By John Gruber
Next-generation Apple device management for macOS, iOS, iPadOS, and tvOS. Request access.
[Update 24 May 2004: If you just want to know the steps I recommend to close the various URI-related vulnerabilities, see “An Ounce of Prevention”.]
In addition to the ‘disk’, ‘disks’, and ‘help’ URI protocols mentioned yesterday, you should also turn off the ‘telnet’ protocol. By default, it’s assigned to Terminal; I recommend using RCDefaultApp to set it to “<disabled>”.
The problem with Mac OS X’s default handling for ‘telnet://’ URIs is
that it treats whatever follows the slashes as an argument to the
telnet shell command. This includes the use of command-line
telnet’s “-n” switch can be used to specify a
text file in which a log of the telnet session will be written.
Thus, a URI such as:
will create — or overwrite — a file named “foo” in your home folder. This file is empty, and it isn’t executed, but the fact that it will overwrite an existing file with the same name is some serious shit.
It will not overwrite folders (e.g. it won’t replace your Documents folder with an empty file named “Documents”), and it will not overwrite files to which you don’t have write privileges (thus it can’t be used to overwrite essential system components).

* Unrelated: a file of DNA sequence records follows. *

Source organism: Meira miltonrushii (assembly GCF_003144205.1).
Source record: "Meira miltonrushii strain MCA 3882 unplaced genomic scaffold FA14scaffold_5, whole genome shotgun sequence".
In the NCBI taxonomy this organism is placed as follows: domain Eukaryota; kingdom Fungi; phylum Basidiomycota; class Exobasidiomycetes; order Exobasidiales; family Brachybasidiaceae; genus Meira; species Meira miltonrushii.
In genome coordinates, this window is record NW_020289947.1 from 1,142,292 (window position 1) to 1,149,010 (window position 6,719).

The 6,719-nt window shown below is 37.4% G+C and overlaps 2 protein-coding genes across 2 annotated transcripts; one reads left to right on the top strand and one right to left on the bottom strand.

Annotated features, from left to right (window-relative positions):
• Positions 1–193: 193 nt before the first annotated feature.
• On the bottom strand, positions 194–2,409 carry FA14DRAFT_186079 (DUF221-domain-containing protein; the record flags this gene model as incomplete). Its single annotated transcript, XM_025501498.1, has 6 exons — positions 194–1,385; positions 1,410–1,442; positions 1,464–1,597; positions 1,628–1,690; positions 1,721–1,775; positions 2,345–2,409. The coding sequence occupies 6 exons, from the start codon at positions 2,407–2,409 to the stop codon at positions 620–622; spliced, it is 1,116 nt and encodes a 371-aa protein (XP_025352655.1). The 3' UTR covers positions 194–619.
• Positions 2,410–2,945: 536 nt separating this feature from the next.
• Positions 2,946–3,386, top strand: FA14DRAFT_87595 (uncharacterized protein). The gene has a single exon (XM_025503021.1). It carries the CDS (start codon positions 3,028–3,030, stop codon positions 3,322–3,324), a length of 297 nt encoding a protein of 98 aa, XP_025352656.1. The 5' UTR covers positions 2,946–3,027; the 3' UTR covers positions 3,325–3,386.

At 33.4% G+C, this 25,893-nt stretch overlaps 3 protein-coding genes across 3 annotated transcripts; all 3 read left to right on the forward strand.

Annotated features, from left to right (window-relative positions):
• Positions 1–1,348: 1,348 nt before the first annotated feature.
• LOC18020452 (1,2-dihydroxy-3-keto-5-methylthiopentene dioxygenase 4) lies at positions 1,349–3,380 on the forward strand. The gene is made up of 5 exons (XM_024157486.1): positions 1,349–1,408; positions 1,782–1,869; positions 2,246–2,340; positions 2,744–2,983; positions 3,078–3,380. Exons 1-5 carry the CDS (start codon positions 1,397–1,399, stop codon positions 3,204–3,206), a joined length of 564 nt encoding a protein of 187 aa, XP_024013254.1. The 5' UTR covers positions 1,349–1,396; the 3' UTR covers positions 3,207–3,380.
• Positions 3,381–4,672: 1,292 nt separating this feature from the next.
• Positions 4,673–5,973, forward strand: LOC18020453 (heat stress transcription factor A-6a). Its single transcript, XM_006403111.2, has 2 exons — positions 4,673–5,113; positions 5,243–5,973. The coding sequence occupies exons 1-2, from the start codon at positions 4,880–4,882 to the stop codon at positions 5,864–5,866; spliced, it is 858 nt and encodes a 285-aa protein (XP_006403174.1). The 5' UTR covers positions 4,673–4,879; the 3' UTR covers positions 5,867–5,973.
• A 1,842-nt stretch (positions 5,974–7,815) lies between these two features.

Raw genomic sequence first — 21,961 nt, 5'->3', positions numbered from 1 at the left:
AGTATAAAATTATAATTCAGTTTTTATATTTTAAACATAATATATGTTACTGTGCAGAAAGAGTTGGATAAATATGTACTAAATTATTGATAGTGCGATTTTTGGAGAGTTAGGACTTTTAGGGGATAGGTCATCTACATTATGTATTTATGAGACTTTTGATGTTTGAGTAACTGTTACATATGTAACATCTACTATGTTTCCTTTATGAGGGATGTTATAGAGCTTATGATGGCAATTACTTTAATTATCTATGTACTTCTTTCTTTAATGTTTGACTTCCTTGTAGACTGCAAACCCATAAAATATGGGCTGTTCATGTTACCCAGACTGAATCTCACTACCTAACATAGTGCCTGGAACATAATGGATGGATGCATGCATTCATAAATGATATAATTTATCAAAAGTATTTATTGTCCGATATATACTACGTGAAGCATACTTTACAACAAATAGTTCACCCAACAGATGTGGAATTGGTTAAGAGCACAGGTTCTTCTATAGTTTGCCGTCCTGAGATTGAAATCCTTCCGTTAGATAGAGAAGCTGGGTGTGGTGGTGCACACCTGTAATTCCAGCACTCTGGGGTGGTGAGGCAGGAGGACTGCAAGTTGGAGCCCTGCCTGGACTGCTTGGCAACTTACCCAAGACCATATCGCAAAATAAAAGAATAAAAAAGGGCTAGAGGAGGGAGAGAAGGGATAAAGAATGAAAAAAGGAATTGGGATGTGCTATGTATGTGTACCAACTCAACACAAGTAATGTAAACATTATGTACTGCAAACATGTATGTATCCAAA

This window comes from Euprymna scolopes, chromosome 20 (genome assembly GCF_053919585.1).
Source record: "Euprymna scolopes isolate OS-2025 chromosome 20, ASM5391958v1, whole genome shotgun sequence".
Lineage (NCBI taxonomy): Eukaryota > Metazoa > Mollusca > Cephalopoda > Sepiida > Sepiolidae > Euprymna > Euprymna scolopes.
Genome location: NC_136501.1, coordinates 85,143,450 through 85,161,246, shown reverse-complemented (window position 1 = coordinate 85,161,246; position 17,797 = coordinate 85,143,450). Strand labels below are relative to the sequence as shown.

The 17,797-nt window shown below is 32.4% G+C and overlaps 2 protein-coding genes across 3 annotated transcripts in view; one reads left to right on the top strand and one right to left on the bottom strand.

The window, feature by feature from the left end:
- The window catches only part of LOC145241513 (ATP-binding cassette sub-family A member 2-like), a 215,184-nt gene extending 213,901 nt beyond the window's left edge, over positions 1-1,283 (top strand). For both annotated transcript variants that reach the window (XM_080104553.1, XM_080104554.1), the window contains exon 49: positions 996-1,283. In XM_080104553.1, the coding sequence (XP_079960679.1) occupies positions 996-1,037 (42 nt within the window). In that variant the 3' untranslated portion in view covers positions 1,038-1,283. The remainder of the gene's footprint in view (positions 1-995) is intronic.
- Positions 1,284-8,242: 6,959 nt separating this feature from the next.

But it can be used to overwrite any file on your computer to which you do have write privileges, which includes pretty much any file within your home folder.
To access files outside the root level of your home folder, simply URL-encode the directory-separator slashes. This URI will write a file named “foo” in your startup disk’s /tmp folder:
Now we get nasty; this one will overwrite your Finder preferences file:
For some reason, such URIs only work if the entire path is specified using lowercase letters — despite the fact that the actual names for the folders in the above example are “Library” and “Preferences”.
I first saw this ‘telnet’ exploit mentioned in this comment from “fukami” on Elizabeth Lawley’s Mamamusings weblog. Jay Allen clued me in to the URL-encoded slashes trick that allows this exploit to overwrite files outside your home folder.
Within minutes of posting this article, I started getting email
asking if the ‘ssh’ protocol has a similar hole. As far as I can
tell, it does not: I’m not aware of any way that an ‘ssh’ URI can be
used nefariously. For one thing, even though the ssh protocol can be
loosely described as a secure alternative to telnet, the
command provides an entirely different set of command-line switches
ssh has no analogous switch to